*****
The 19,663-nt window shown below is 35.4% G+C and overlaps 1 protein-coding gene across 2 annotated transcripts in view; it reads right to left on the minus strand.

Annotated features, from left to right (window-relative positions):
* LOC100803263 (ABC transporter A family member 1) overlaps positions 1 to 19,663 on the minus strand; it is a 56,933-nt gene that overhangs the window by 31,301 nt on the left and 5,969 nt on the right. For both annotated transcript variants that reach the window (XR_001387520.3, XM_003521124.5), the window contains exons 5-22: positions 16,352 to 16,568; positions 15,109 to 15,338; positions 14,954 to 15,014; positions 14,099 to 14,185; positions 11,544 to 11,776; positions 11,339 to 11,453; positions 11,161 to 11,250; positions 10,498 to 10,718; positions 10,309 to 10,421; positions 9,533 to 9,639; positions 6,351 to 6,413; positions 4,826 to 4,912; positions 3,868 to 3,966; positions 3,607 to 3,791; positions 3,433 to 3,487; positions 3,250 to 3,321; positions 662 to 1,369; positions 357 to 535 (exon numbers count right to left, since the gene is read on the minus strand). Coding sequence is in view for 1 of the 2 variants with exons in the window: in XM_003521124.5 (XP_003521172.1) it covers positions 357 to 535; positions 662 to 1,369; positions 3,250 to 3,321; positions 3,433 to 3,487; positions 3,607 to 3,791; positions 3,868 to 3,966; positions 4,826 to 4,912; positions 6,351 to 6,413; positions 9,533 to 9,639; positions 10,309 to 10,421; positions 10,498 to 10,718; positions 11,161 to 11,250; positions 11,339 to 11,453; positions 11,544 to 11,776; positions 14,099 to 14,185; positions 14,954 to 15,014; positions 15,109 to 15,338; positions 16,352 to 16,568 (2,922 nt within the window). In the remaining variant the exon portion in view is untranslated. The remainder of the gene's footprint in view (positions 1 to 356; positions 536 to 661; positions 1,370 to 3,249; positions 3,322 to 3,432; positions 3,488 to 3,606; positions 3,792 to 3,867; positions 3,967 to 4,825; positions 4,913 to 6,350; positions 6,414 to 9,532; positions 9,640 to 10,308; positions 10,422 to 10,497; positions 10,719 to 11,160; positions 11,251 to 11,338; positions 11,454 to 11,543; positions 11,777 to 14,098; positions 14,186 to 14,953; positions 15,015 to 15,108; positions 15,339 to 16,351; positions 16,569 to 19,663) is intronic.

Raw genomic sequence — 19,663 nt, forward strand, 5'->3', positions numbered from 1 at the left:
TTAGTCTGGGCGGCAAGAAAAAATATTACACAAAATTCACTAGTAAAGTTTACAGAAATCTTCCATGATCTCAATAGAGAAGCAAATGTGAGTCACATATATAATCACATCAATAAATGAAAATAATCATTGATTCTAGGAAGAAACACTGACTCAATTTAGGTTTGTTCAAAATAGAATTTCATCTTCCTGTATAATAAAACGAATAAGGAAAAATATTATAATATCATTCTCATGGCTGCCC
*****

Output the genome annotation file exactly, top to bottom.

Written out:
The 19,663-nt window shown below is 35.4% G+C and overlaps 1 protein-coding gene across 2 annotated transcripts in view; it reads right to left on the minus strand.

Annotated features, from left to right (window-relative positions):
* LOC100803263 (ABC transporter A family member 1) overlaps positions 1 to 19,663 on the minus strand; it is a 56,933-nt gene that overhangs the window by 31,301 nt on the left and 5,969 nt on the right. For both annotated transcript variants that reach the window (XR_001387520.3, XM_003521124.5), the window contains exons 5-22: positions 16,352 to 16,568; positions 15,109 to 15,338; positions 14,954 to 15,014; positions 14,099 to 14,185; positions 11,544 to 11,776; positions 11,339 to 11,453; positions 11,161 to 11,250; positions 10,498 to 10,718; positions 10,309 to 10,421; positions 9,533 to 9,639; positions 6,351 to 6,413; positions 4,826 to 4,912; positions 3,868 to 3,966; positions 3,607 to 3,791; positions 3,433 to 3,487; positions 3,250 to 3,321; positions 662 to 1,369; positions 357 to 535 (exon numbers count right to left, since the gene is read on the minus strand). Coding sequence is in view for 1 of the 2 variants with exons in the window: in XM_003521124.5 (XP_003521172.1) it covers positions 357 to 535; positions 662 to 1,369; positions 3,250 to 3,321; positions 3,433 to 3,487; positions 3,607 to 3,791; positions 3,868 to 3,966; positions 4,826 to 4,912; positions 6,351 to 6,413; positions 9,533 to 9,639; positions 10,309 to 10,421; positions 10,498 to 10,718; positions 11,161 to 11,250; positions 11,339 to 11,453; positions 11,544 to 11,776; positions 14,099 to 14,185; positions 14,954 to 15,014; positions 15,109 to 15,338; positions 16,352 to 16,568 (2,922 nt within the window). In the remaining variant the exon portion in view is untranslated. The remainder of the gene's footprint in view (positions 1 to 356; positions 536 to 661; positions 1,370 to 3,249; positions 3,322 to 3,432; positions 3,488 to 3,606; positions 3,792 to 3,867; positions 3,967 to 4,825; positions 4,913 to 6,350; positions 6,414 to 9,532; positions 9,640 to 10,308; positions 10,422 to 10,497; positions 10,719 to 11,160; positions 11,251 to 11,338; positions 11,454 to 11,543; positions 11,777 to 14,098; positions 14,186 to 14,953; positions 15,015 to 15,108; positions 15,339 to 16,351; positions 16,569 to 19,663) is intronic.

Raw genomic sequence — 19,663 nt, forward strand, 5'->3', positions numbered from 1 at the left:
TTAGTCTGGGCGGCAAGAAAAAATATTACACAAAATTCACTAGTAAAGTTTACAGAAATCTTCCATGATCTCAATAGAGAAGCAAATGTGAGTCACATATATAATCACATCAATAAATGAAAATAATCATTGATTCTAGGAAGAAACACTGACTCAATTTAGGTTTGTTCAAAATAGAATTTCATCTTCCTGTATAATAAAACGAATAAGGAAAAATATTATAATATCATTCTCATGGCTGCCC